Driving innovation is all about exploiting creative disruption to identify opportunities and develop new ideas that can significantly alter the way that an organisation does business today. This can lead to the types of changes that will impact on the core of an organisation's corporate DNA. Whilst business leaders recognise the importance of making it happen, they are certainly aware that they are more than likely going to encounter challenges when implementing, and at times, whole-of-company changes.
Evan Davies, Chief Executive - QLD and national spokesperson for The CEO Institute believes that The CEO Syndicate program can provide the conditions for brainstorming and workshop of innovation strategies. The regular interactions between chief executives and their (non-competitive) peers in an open forum creates a collegiate and confidential environment where they can hammer out the kinks or identify new ways to stimulate creative energy in their workplace.
There is one digital disruption epitome that all readers are likely to have heard of in 2015 - Uber. Uber's business model transcended the well-established taxi industry, and through the use of new technologies, generated opportunities for drivers and riders on a global scale. They exemplify the notion of harnessing disruptive technology to commercial advantage.
Based on their success in infiltrating the taxi market, Uber's model is quickly spreading into other markets. The beauty industry is next in line, with a new range of apps developed that allow you to place an order for a beautician or hairdresser to come directly to your home, with similar abilities to negotiate everything prior to the appointment1; all in the palm of your hand. With their seamless connection and highly-visible presence, it's no wonder these technologies are fast becoming the modern-day consumer's preferred way to interact with businesses.
With the inevitability of market disruption, re-engaging and driving innovation is crucial for survival. Essentially, there are two options. The first is to maintain the status quo and wait for disruption to come to you. However, this sort of reactive, knee-jerk response is likely to present a limited number of options or being forced to accept high-cost solutions. The second, pro-active option is for a business to 'disrupt themselves'. Syndicate members who have taken this approach reported that it enables well thought-out, planned and appropriately resourced strategies that aim to continuously support and maximise an organisation’s competitiveness despite disruptions.
In recent meetings of The CEO Institute, there have been considerable discussions around practical applications and approaches. Members have identified a number of challenges that arise when incorporating an innovative culture - especially when moving from a traditional model that has most likely already been superseded by newer thinking.
Overcoming challenges of embedding innovation
- Long-established ladder of hierarchical management
Old management structures with only a few at the top making all the decisions and the rest of the company made to go along (whether they like it or not!) are no longer favourable. They are being replaced with a flatter approach, allowing for the identification of ideas from any angle, affecting any level of the business. And these ideas are coming from literally anyone in the organisation - from the cleaner right through to the CEO.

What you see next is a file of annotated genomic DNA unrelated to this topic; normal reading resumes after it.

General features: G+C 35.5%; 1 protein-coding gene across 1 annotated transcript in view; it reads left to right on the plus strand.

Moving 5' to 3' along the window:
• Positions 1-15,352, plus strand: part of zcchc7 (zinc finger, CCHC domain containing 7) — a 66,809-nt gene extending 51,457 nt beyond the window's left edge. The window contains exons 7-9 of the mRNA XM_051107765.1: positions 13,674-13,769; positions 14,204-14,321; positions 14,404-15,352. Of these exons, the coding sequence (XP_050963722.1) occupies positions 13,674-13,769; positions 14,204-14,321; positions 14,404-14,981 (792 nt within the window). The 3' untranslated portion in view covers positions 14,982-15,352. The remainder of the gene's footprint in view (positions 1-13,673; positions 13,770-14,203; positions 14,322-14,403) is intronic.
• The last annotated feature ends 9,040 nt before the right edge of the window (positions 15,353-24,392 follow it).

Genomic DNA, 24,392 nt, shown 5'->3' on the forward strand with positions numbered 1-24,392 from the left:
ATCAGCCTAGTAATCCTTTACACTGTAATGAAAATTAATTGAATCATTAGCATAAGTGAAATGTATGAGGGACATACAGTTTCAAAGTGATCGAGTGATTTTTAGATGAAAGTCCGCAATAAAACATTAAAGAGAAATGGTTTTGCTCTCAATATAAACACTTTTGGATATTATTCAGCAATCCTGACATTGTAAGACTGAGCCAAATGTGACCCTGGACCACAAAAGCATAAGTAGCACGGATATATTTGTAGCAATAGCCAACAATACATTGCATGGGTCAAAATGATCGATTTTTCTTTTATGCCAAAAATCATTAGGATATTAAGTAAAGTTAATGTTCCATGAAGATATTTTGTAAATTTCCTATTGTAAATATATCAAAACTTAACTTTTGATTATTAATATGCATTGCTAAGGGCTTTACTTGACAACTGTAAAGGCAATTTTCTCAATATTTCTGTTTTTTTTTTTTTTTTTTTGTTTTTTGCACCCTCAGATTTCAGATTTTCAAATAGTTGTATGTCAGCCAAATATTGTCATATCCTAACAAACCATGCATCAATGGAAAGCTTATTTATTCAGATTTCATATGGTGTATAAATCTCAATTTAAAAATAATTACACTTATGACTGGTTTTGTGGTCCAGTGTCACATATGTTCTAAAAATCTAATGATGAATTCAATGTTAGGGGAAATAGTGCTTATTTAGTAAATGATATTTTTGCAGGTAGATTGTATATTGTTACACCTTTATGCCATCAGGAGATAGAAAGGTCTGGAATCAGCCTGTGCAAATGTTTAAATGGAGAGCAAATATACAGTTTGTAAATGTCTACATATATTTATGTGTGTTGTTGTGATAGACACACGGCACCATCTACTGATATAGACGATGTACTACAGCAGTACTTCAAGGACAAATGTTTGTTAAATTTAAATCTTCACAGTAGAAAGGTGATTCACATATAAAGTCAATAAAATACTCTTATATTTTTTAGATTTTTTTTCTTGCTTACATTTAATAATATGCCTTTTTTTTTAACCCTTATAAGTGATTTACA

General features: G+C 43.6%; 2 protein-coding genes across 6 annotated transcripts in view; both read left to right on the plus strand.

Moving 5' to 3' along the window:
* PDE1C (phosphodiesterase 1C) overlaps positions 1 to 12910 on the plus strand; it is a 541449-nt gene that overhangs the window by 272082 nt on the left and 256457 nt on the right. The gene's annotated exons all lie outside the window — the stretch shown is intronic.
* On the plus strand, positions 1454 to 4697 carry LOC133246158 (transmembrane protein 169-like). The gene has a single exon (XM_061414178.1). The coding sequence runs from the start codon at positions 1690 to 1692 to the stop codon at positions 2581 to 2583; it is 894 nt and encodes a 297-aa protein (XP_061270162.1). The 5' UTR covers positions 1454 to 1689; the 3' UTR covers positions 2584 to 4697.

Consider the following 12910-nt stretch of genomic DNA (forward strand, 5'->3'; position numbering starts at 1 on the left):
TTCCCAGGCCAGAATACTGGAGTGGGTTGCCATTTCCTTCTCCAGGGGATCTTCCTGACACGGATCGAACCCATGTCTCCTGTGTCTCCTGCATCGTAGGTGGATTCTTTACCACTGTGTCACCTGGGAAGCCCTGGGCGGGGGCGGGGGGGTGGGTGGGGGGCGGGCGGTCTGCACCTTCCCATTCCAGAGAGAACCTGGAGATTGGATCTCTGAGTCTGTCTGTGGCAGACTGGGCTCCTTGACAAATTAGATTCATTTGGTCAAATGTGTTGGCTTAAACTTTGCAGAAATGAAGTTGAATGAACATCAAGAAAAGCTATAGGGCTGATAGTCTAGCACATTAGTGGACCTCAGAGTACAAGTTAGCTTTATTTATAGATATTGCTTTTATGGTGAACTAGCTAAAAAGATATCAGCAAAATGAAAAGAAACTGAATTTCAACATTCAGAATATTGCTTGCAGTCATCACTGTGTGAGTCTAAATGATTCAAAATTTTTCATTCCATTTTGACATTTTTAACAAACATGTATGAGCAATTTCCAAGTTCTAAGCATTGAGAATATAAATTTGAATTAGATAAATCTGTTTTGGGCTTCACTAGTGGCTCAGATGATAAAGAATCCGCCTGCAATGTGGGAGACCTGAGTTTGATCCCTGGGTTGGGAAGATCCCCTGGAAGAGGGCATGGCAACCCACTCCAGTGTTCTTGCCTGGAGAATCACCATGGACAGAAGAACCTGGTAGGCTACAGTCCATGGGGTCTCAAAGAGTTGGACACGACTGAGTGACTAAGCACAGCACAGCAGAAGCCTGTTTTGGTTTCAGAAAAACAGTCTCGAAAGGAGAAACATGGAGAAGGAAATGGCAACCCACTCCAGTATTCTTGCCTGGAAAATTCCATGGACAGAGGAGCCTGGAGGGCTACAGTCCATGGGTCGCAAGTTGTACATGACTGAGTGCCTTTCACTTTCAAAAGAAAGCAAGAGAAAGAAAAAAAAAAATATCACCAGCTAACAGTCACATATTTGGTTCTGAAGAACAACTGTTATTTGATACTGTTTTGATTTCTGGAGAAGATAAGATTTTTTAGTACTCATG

- The inadequacy of linear, prescribed (and often academic) methods for capturing, developing and assessing innovation
The traditional ways of doing things don't cut it anymore. Businesses need to look at the capturing of innovations in a fresh light, and use out-of-the-box thinking.
- Empowering every employee with the confidence to share ideas - one of Google's Principles of Innovation2
To foster a comfortable environment for creative liberation, leaders must recognise the importance of eradicating fear and providing autonomy. This involves removing the stigma of failure and ensuring that employees are not afraid to speak up about a crazy idea. Don't allow authoritative leadership to stifle the creativity of those at the base level. Employees should be given the power to act on their innovations. The days of micro-management are limited.
- The very real advantage of profound discussion is often underestimated
An interactive forum where leaders can openly discuss issues and opportunities results in a close, supportive network of peers, that for many, give an edge to their ability to be competitive. The sound advice and fresh perspectives provided by peers can lead to entirely new insights that would not have been possible for one to come up with alone. Left-of-field is the new black.
The need to stay ahead, or even just to keep up, will see many organisations making innovation principles a key element of their corporate culture.
Interested in sharing and acquiring knowledge on innovation strategies with other like-minded business leaders? Enquire here about The CEO Institute programs.
ABOUT THE CEO INSTITUTE
The CEO Institute was founded in 1992 and is Australia's leading membership organisation for CEOs and senior executives with over 1,000 members. For more information, visit our websites:
Evan Davies, Chief Executive - QLD, National Spokesperson of The CEO Institute
P (07) 3368 5200 | M 0402 898 700 | E firstname.lastname@example.org
Lisa Kasiaras, Global Manager - Franchising & Marketing, The CEO Institute
P (03) 8514 5041 | E email@example.com
1Retrieved from Kirkova, D. (2016). Apps That Let You Order A Beautician or Hair Stylist To Your House Like An Uber. Metro.co.uk.
2Retrieved from Tay, L. (2013). Google Has Updated Its 9 Principles Of Innovation: Here They Are And The Products They Have Enabled. Business Insider.